Intermarriage among the county' enormous foreign-born population is still relatively rare. But their children and grandchildren more than make up for them. Some 28% of U.S.-born Asian American women who are married have non-Asian spouses. Fully one-quarter of 1 married U.S.-born Latinos have non-Latino spouses. In past decades, intermarriage usually meant a black, Asian or Latino marrying an Anglo. The nonwhite partner would, more often than not, assimilate into the dominant Anglo American culture. Today, not only are the Intermarriage combinations more diverse, but when Anglos marry Latinos, Asians or African Americans, they very often assimilate the other way. For example, I Anglo/non-Anglo couples usually have I more children than uni-racial Anglo couples. Surprisingly, in most homes headed by an Anglo/Latino couple, Spanish becomes the household language.
While Los Angeles has always been quite tolerant relative to the rest of the United States and thus would be expected to display a higher degree of voluntary Integration after the desegregation of the 1960s, the region's huge Latino population is another reason for the high intermarriage rates. More than two-thirds of the county's intermarriages involve Latinos. For generations, U.S.-born Latinos have had greater numbers of intermarried In-laws than other groups. It has been observed many times that Latino cultures are syncretic and multiracial. They are, after all the Product of the collision of the old and new worlds.
Los Angeles County has tens of thousands of black Latinos and not insignificant numbers of Latino Asians. The Census Bureau counted 1,000 Vietnamese; and many more Japanese Latinos in L.A. The immediate past president of the California Hispanic American Medical Assn. was one of the sizable population of Jewish Latinos. Partly because Latinos have officially been considered white by the U.S. government since the 1940s. 43% call themselves "white." Most significant, though, greater than half of L.A.'s Latinos refuse the standardized mono-racial classifications and categorize themselves as "other" when asked by the Census Bureau to choose their race.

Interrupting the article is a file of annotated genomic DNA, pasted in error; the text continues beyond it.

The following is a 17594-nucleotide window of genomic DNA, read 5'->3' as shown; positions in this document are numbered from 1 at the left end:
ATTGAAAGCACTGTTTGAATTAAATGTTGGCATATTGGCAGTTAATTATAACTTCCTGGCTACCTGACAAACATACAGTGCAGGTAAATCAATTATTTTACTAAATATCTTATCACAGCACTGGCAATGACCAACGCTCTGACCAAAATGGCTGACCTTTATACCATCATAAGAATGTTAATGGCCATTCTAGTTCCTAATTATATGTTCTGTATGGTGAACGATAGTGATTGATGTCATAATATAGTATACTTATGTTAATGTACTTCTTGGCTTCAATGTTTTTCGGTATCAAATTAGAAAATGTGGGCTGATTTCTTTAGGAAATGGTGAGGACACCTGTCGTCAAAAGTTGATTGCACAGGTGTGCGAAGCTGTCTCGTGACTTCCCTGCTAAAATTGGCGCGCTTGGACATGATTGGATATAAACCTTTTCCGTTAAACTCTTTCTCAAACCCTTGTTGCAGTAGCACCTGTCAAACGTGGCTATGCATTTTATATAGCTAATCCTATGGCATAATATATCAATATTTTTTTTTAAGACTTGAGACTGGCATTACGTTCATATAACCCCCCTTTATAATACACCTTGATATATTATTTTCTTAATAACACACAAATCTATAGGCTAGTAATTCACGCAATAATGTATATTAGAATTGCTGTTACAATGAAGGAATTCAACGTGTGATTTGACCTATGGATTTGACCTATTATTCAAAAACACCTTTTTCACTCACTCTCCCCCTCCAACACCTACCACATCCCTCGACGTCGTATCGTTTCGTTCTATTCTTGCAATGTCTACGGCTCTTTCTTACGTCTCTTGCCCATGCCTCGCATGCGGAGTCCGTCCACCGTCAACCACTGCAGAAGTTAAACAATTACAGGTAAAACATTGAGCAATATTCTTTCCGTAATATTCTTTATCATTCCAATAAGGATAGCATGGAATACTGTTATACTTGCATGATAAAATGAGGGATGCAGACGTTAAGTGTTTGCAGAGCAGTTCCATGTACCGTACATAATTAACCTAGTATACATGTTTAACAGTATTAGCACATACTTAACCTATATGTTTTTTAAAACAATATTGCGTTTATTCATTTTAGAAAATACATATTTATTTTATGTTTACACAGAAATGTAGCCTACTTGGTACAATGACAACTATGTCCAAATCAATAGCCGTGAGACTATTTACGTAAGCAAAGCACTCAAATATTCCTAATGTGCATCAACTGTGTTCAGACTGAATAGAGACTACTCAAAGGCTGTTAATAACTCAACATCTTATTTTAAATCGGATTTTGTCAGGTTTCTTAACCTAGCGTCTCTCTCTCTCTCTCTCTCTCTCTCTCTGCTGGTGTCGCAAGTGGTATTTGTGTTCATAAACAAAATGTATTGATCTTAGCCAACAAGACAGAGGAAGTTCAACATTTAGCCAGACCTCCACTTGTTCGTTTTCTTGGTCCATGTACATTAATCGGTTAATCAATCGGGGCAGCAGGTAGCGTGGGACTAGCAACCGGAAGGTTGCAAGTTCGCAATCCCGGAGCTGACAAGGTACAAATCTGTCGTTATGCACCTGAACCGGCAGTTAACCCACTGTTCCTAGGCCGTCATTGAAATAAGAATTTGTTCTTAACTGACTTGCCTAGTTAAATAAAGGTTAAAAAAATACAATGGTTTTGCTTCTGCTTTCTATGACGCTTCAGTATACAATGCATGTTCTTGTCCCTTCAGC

Latinos, whose history has been one of mixture and among whom mestizos are the rule rather than the exception, understand hybridity, a notion that America's discourse on race desperately lacks According to the current custom of-racial categorization, the children, of intermarriage- the living and breathing solution to potential racial Balkanization-have to be assigned a single race on their birth certificates. The Census Bureau is considering adding a "multiracial" category to its decennial survey. Meanwhile, everyday in their private lives, Angelenos art redefining the county's ethnic dynamics and subsuming the intractable categories of race from the ground up. Perhaps once we have fully adopted the concept of mestizaje into our racial dialogue, we will recognize that Los Angeles is well on its way to becoming a mestizo metropolis.
David E. Hayes-Bautista and Gregory Rodriguez, associate editors at the Pacific News Service are, respectively, executive director at the Alta California Research Center and research fellow at the Pepperdine Institute for Public Policy.